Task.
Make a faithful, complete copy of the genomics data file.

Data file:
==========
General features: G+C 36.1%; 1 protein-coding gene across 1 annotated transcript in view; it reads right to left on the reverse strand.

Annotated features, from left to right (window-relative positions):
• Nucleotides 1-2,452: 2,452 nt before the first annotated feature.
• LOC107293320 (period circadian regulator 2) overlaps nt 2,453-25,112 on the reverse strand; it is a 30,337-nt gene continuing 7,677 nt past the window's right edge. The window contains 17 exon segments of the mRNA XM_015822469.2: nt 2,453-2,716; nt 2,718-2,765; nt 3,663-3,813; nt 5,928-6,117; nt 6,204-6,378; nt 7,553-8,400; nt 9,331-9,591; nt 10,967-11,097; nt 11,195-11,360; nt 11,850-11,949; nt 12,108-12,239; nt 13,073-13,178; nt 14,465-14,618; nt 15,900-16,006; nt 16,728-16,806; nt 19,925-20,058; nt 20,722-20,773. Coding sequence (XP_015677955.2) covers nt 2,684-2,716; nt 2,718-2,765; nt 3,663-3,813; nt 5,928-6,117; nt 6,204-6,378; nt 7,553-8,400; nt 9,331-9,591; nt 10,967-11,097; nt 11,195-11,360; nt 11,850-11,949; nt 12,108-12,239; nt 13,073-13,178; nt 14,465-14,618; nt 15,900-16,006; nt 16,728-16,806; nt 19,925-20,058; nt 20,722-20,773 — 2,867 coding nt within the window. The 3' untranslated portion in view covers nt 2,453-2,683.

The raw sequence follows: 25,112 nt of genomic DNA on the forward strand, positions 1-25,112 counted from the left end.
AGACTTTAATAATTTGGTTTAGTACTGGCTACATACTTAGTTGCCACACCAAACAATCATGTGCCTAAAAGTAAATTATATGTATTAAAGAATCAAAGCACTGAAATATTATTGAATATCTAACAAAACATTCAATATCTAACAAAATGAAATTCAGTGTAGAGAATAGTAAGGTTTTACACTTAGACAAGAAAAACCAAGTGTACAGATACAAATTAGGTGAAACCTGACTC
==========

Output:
General features: G+C 36.1%; 1 protein-coding gene across 1 annotated transcript in view; it reads right to left on the reverse strand.

Annotated features, from left to right (window-relative positions):
• Nucleotides 1-2,452: 2,452 nt before the first annotated feature.
• LOC107293320 (period circadian regulator 2) overlaps nt 2,453-25,112 on the reverse strand; it is a 30,337-nt gene continuing 7,677 nt past the window's right edge. The window contains 17 exon segments of the mRNA XM_015822469.2: nt 2,453-2,716; nt 2,718-2,765; nt 3,663-3,813; nt 5,928-6,117; nt 6,204-6,378; nt 7,553-8,400; nt 9,331-9,591; nt 10,967-11,097; nt 11,195-11,360; nt 11,850-11,949; nt 12,108-12,239; nt 13,073-13,178; nt 14,465-14,618; nt 15,900-16,006; nt 16,728-16,806; nt 19,925-20,058; nt 20,722-20,773. Coding sequence (XP_015677955.2) covers nt 2,684-2,716; nt 2,718-2,765; nt 3,663-3,813; nt 5,928-6,117; nt 6,204-6,378; nt 7,553-8,400; nt 9,331-9,591; nt 10,967-11,097; nt 11,195-11,360; nt 11,850-11,949; nt 12,108-12,239; nt 13,073-13,178; nt 14,465-14,618; nt 15,900-16,006; nt 16,728-16,806; nt 19,925-20,058; nt 20,722-20,773 — 2,867 coding nt within the window. The 3' untranslated portion in view covers nt 2,453-2,683.

The raw sequence follows: 25,112 nt of genomic DNA on the forward strand, positions 1-25,112 counted from the left end.
AGACTTTAATAATTTGGTTTAGTACTGGCTACATACTTAGTTGCCACACCAAACAATCATGTGCCTAAAAGTAAATTATATGTATTAAAGAATCAAAGCACTGAAATATTATTGAATATCTAACAAAACATTCAATATCTAACAAAATGAAATTCAGTGTAGAGAATAGTAAGGTTTTACACTTAGACAAGAAAAACCAAGTGTACAGATACAAATTAGGTGAAACCTGACTC